The Onondaga County Health Department (OCHD) announced today that an Onondaga County resident has tested positive for the monkeypox virus. OCHD received the laboratory report of the positive finding on the evening of August 9, 2022. The patient has been in isolation and does not pose a risk to the public. OCHD Bureau of Disease Control has finished conducting contact tracing and all known contacts have been notified.
Monkeypox is a viral infection that does not usually cause serious illness but may result in hospitalization or death. Monkeypox spreads through close physical contact between people. While anyone can get monkeypox, at this time, certain populations are being affected more than others, including men who have sex with men. Take steps to prevent getting monkeypox with these tips: https://bit.ly/3PNzbwl.
The incubation period for monkeypox is 3-17 days. During this time, a person may have no symptoms. A rash will develop that can be located on or near the genitals or other areas of the body such as hands, feet, chest, face, or mouth. Sometimes, people have flu-like symptoms before the rash. Some people get a rash first, followed by other symptoms. Others only experience a rash. The rash can initially look like pimples or blisters, may be painful or itchy, and is often confused with chickenpox. The rash will go through several stages, including scabs, before healing.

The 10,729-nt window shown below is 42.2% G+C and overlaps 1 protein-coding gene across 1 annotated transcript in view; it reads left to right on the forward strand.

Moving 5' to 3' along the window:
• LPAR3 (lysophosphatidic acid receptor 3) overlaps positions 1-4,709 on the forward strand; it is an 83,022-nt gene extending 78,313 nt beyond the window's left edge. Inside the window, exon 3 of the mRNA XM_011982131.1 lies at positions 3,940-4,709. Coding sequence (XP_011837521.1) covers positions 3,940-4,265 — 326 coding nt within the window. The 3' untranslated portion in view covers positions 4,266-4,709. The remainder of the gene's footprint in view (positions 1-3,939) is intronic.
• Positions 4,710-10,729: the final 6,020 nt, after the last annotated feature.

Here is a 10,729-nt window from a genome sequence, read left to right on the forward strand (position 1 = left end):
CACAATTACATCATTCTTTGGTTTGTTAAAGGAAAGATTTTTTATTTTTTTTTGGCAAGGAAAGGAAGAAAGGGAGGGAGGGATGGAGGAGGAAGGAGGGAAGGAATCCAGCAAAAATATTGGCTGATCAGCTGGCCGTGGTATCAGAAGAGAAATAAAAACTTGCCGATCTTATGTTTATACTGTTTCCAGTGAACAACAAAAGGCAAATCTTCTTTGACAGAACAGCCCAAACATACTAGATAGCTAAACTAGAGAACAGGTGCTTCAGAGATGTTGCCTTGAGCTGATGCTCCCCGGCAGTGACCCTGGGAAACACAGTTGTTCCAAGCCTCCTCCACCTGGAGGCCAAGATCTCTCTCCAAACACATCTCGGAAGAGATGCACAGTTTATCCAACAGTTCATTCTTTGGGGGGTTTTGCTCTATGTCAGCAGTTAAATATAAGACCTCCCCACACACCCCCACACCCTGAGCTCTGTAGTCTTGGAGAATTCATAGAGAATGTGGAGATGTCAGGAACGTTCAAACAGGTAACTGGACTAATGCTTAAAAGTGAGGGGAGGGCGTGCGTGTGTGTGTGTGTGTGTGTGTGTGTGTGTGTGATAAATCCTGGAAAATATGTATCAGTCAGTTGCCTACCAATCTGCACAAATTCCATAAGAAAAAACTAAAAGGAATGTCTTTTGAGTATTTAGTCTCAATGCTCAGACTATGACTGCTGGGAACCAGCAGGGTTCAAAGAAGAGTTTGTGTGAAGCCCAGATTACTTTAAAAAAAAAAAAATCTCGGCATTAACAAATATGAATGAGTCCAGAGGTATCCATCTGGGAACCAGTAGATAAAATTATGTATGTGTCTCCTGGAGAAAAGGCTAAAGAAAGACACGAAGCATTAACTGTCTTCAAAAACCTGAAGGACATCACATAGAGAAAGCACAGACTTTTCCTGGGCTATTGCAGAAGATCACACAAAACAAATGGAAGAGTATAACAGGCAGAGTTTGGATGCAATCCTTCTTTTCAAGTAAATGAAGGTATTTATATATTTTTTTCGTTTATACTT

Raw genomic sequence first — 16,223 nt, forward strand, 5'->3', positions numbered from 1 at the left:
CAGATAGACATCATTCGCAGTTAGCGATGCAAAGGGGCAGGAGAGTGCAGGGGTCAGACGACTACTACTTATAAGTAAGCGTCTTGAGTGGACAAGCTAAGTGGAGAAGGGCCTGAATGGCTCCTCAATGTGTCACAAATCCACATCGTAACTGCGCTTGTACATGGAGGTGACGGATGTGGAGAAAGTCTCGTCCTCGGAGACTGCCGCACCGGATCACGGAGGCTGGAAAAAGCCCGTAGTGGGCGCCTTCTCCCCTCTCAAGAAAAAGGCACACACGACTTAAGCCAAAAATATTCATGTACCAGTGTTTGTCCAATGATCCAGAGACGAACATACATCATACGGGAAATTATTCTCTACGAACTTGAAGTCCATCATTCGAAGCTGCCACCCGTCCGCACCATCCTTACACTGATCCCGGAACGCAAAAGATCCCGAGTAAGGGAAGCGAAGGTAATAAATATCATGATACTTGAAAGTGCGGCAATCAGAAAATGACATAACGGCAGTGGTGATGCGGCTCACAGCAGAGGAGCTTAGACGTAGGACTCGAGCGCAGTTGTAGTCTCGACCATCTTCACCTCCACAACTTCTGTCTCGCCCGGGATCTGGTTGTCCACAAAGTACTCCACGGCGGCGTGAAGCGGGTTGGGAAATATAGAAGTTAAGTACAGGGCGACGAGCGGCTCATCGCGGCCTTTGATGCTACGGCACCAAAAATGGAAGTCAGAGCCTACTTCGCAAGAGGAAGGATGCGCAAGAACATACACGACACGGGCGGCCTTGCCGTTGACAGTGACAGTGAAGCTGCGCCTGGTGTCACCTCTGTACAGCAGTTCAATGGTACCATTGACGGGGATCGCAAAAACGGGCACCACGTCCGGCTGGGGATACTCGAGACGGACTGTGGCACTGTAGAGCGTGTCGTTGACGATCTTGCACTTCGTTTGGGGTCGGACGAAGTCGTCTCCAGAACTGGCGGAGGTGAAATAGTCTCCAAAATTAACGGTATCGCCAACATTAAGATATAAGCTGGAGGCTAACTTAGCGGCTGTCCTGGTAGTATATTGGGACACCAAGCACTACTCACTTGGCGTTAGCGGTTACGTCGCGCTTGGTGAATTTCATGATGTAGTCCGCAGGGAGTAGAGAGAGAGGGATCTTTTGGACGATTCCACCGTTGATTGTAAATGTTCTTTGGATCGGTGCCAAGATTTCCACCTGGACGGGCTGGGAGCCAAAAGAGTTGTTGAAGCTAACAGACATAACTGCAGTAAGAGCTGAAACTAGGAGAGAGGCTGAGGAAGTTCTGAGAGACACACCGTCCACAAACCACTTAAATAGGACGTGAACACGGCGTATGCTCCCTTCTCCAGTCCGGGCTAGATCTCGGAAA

- Swollen lymph nodes
- Muscle aches and backache
- Respiratory symptoms (e.g. sore throat, nasal congestion, or cough)
Anyone who has close skin-to-skin contact with someone who has monkeypox can get the illness. If you develop a new, unexplained rash on any part of the body, contact your primary care provider immediately and avoid contact with others.
OCHD is working closely with NYSDOH and held its first monkeypox vaccine clinic for those at high risk on Wednesday, August 10. Future clinics will be announced as OCHD receives additional vaccine. Vaccine supply from the federal government is currently limited, and eligibility is expected to expand as supply increases.
To protect patient privacy, no other information about this individual will be released at this time.